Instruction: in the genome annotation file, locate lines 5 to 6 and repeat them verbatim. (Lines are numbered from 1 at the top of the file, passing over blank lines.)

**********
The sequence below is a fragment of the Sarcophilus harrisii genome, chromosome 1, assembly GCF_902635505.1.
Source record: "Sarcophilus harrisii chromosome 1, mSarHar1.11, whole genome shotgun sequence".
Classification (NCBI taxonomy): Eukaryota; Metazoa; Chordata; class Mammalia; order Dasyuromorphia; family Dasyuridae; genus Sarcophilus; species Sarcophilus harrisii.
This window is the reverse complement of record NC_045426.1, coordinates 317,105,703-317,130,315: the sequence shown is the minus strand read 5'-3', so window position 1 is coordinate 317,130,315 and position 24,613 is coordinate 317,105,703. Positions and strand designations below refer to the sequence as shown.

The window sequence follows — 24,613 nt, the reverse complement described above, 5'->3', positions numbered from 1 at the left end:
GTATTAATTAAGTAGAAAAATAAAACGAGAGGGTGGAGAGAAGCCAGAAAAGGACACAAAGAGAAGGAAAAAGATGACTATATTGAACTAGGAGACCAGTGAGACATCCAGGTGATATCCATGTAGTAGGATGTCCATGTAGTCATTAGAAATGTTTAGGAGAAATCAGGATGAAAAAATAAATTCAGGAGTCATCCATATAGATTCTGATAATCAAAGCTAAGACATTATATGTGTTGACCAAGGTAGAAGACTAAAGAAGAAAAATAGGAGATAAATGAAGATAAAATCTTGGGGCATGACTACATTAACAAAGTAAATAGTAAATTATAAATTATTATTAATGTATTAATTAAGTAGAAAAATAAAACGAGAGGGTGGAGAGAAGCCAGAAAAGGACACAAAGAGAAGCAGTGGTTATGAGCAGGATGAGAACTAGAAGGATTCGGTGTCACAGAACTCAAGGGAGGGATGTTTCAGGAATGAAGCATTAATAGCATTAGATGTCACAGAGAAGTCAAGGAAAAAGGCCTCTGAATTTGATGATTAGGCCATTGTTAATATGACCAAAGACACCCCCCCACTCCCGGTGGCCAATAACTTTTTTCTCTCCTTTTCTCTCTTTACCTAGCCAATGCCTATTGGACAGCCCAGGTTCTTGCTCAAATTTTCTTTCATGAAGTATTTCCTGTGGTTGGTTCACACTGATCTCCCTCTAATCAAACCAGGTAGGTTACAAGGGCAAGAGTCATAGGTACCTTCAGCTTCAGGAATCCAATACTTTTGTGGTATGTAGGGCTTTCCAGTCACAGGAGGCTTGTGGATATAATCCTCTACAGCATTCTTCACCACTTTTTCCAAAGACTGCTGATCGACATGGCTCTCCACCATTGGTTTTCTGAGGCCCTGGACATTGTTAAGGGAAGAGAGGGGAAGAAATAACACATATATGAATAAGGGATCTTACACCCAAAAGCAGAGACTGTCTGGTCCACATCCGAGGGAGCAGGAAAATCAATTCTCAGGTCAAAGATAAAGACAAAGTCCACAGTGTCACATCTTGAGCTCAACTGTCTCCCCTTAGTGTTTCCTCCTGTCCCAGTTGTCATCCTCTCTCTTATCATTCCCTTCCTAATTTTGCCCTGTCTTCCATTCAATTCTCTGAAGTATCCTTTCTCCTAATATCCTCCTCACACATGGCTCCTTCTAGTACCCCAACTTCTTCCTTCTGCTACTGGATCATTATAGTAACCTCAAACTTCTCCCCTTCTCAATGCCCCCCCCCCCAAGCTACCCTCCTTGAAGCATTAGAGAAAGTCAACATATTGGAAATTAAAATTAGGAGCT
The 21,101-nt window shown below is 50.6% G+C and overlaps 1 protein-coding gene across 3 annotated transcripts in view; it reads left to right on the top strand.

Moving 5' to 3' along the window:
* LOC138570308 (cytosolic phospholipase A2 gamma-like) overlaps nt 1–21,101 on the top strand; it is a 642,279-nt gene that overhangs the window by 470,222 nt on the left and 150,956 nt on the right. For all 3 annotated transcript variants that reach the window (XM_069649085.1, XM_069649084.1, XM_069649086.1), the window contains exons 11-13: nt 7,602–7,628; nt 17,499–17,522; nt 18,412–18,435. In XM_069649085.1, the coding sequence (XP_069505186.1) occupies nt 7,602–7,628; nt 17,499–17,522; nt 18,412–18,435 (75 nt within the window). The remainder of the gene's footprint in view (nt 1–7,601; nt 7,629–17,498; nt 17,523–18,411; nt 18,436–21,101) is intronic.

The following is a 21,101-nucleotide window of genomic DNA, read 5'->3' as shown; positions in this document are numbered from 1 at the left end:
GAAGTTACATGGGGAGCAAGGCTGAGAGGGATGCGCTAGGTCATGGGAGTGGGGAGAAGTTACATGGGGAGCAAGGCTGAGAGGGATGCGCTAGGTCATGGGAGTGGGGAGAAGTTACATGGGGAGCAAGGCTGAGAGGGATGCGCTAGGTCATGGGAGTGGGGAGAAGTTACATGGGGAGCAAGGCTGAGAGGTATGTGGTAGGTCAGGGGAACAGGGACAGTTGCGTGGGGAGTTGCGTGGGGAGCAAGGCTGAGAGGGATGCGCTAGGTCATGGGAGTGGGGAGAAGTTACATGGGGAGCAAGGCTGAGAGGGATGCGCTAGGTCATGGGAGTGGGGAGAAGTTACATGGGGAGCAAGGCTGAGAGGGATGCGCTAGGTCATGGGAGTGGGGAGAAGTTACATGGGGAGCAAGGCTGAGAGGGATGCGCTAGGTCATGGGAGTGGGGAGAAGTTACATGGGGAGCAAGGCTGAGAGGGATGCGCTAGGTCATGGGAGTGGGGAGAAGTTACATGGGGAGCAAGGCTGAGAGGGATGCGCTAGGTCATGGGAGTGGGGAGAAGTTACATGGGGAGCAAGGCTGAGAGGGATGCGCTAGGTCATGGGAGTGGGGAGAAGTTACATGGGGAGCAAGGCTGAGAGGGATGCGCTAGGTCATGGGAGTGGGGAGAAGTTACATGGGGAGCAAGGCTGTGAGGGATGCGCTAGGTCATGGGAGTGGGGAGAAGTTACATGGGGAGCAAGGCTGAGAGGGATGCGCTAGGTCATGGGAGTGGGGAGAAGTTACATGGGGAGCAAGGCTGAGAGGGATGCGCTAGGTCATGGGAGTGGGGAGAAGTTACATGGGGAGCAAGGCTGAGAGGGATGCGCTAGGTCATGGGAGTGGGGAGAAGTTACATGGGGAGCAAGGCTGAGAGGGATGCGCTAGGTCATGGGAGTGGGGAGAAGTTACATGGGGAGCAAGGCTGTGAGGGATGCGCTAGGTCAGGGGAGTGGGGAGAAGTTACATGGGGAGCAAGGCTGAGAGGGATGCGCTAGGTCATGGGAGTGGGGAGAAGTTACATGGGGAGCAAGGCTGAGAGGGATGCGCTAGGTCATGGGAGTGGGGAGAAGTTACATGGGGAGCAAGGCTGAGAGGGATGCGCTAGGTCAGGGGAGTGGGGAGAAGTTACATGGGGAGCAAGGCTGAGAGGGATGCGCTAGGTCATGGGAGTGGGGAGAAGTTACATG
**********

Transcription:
The window sequence follows — 24,613 nt, the reverse complement described above, 5'->3', positions numbered from 1 at the left end:
GTATTAATTAAGTAGAAAAATAAAACGAGAGGGTGGAGAGAAGCCAGAAAAGGACACAAAGAGAAGGAAAAAGATGACTATATTGAACTAGGAGACCAGTGAGACATCCAGGTGATATCCATGTAGTAGGATGTCCATGTAGTCATTAGAAATGTTTAGGAGAAATCAGGATGAAAAAATAAATTCAGGAGTCATCCATATAGATTCTGATAATCAAAGCTAAGACATTATATGTGTTGACCAAGGTAGAAGACTAAAGAAGAAAAATAGGAGATAAATGAAGATAAAATCTTGGGGCATGACTACATTAACAAAGTAAATAGTAAATTATAAATTATTATTAATGTATTAATTAAGTAGAAAAATAAAACGAGAGGGTGGAGAGAAGCCAGAAAAGGACACAAAGAGAAGCAGTGGTTATGAGCAGGATGAGAACTAGAAGGATTCGGTGTCACAGAACTCAAGGGAGGGATGTTTCAGGAATGAAGCATTAATAGCATTAGATGTCACAGAGAAGTCAAGGAAAAAGGCCTCTGAATTTGATGATTAGGCCATTGTTAATATGACCAAAGACACCCCCCCACTCCCGGTGGCCAATAACTTTTTTCTCTCCTTTTCTCTCTTTACCTAGCCAATGCCTATTGGACAGCCCAGGTTCTTGCTCAAATTTTCTTTCATGAAGTATTTCCTGTGGTTGGTTCACACTGATCTCCCTCTAATCAAACCAGGTAGGTTACAAGGGCAAGAGTCATAGGTACCTTCAGCTTCAGGAATCCAATACTTTTGTGGTATGTAGGGCTTTCCAGTCACAGGAGGCTTGTGGATATAATCCTCTACAGCATTCTTCACCACTTTTTCCAAAGACTGCTGATCGACATGGCTCTCCACCATTGGTTTTCTGAGGCCCTGGACATTGTTAAGGGAAGAGAGGGGAAGAAATAACACATATATGAATAAGGGATCTTACACCCAAAAGCAGAGACTGTCTGGTCCACATCCGAGGGAGCAGGAAAATCAATTCTCAGGTCAAAGATAAAGACAAAGTCCACAGTGTCACATCTTGAGCTCAACTGTCTCCCCTTAGTGTTTCCTCCTGTCCCAGTTGTCATCCTCTCTCTTATCATTCCCTTCCTAATTTTGCCCTGTCTTCCATTCAATTCTCTGAAGTATCCTTTCTCCTAATATCCTCCTCACACATGGCTCCTTCTAGTACCCCAACTTCTTCCTTCTGCTACTGGATCATTATAGTAACCTCAAACTTCTCCCCTTCTCAATGCCCCCCCCCCCAAGCTACCCTCCTTGAAGCATTAGAGAAAGTCAACATATTGGAAATTAAAATTAGGAGCT